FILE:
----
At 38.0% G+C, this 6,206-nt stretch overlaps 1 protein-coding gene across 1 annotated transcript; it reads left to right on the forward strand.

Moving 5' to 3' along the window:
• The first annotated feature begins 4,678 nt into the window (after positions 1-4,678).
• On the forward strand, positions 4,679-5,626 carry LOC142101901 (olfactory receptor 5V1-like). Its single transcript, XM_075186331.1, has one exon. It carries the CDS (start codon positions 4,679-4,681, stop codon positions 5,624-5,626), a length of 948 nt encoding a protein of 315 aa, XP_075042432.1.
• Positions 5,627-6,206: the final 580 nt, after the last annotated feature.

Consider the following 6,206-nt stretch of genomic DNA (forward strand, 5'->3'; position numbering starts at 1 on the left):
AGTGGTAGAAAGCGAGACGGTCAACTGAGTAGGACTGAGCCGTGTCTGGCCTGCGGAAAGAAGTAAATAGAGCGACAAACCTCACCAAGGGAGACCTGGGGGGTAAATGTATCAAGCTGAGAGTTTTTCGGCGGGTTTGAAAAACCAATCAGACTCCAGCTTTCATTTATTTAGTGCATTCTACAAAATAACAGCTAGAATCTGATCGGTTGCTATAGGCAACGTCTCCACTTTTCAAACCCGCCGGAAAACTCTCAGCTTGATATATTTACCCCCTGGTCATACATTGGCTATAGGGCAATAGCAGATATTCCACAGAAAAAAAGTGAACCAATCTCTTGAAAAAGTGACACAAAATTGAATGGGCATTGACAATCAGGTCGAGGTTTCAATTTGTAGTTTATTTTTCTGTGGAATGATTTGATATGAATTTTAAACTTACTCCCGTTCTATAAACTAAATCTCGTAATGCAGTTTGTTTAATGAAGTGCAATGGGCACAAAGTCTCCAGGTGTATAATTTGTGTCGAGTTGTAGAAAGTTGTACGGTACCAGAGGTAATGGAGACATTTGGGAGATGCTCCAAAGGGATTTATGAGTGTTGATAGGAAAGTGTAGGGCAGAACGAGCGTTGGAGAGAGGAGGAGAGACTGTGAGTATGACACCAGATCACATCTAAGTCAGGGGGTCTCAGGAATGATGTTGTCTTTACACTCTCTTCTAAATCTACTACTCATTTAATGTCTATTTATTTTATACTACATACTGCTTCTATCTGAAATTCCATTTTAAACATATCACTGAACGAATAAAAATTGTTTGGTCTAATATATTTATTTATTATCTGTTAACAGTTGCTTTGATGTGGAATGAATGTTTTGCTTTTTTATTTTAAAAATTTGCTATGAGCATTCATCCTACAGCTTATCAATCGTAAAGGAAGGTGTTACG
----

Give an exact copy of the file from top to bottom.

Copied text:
At 38.0% G+C, this 6,206-nt stretch overlaps 1 protein-coding gene across 1 annotated transcript; it reads left to right on the forward strand.

Moving 5' to 3' along the window:
• The first annotated feature begins 4,678 nt into the window (after positions 1-4,678).
• On the forward strand, positions 4,679-5,626 carry LOC142101901 (olfactory receptor 5V1-like). Its single transcript, XM_075186331.1, has one exon. It carries the CDS (start codon positions 4,679-4,681, stop codon positions 5,624-5,626), a length of 948 nt encoding a protein of 315 aa, XP_075042432.1.
• Positions 5,627-6,206: the final 580 nt, after the last annotated feature.

Consider the following 6,206-nt stretch of genomic DNA (forward strand, 5'->3'; position numbering starts at 1 on the left):
AGTGGTAGAAAGCGAGACGGTCAACTGAGTAGGACTGAGCCGTGTCTGGCCTGCGGAAAGAAGTAAATAGAGCGACAAACCTCACCAAGGGAGACCTGGGGGGTAAATGTATCAAGCTGAGAGTTTTTCGGCGGGTTTGAAAAACCAATCAGACTCCAGCTTTCATTTATTTAGTGCATTCTACAAAATAACAGCTAGAATCTGATCGGTTGCTATAGGCAACGTCTCCACTTTTCAAACCCGCCGGAAAACTCTCAGCTTGATATATTTACCCCCTGGTCATACATTGGCTATAGGGCAATAGCAGATATTCCACAGAAAAAAAGTGAACCAATCTCTTGAAAAAGTGACACAAAATTGAATGGGCATTGACAATCAGGTCGAGGTTTCAATTTGTAGTTTATTTTTCTGTGGAATGATTTGATATGAATTTTAAACTTACTCCCGTTCTATAAACTAAATCTCGTAATGCAGTTTGTTTAATGAAGTGCAATGGGCACAAAGTCTCCAGGTGTATAATTTGTGTCGAGTTGTAGAAAGTTGTACGGTACCAGAGGTAATGGAGACATTTGGGAGATGCTCCAAAGGGATTTATGAGTGTTGATAGGAAAGTGTAGGGCAGAACGAGCGTTGGAGAGAGGAGGAGAGACTGTGAGTATGACACCAGATCACATCTAAGTCAGGGGGTCTCAGGAATGATGTTGTCTTTACACTCTCTTCTAAATCTACTACTCATTTAATGTCTATTTATTTTATACTACATACTGCTTCTATCTGAAATTCCATTTTAAACATATCACTGAACGAATAAAAATTGTTTGGTCTAATATATTTATTTATTATCTGTTAACAGTTGCTTTGATGTGGAATGAATGTTTTGCTTTTTTATTTTAAAAATTTGCTATGAGCATTCATCCTACAGCTTATCAATCGTAAAGGAAGGTGTTACG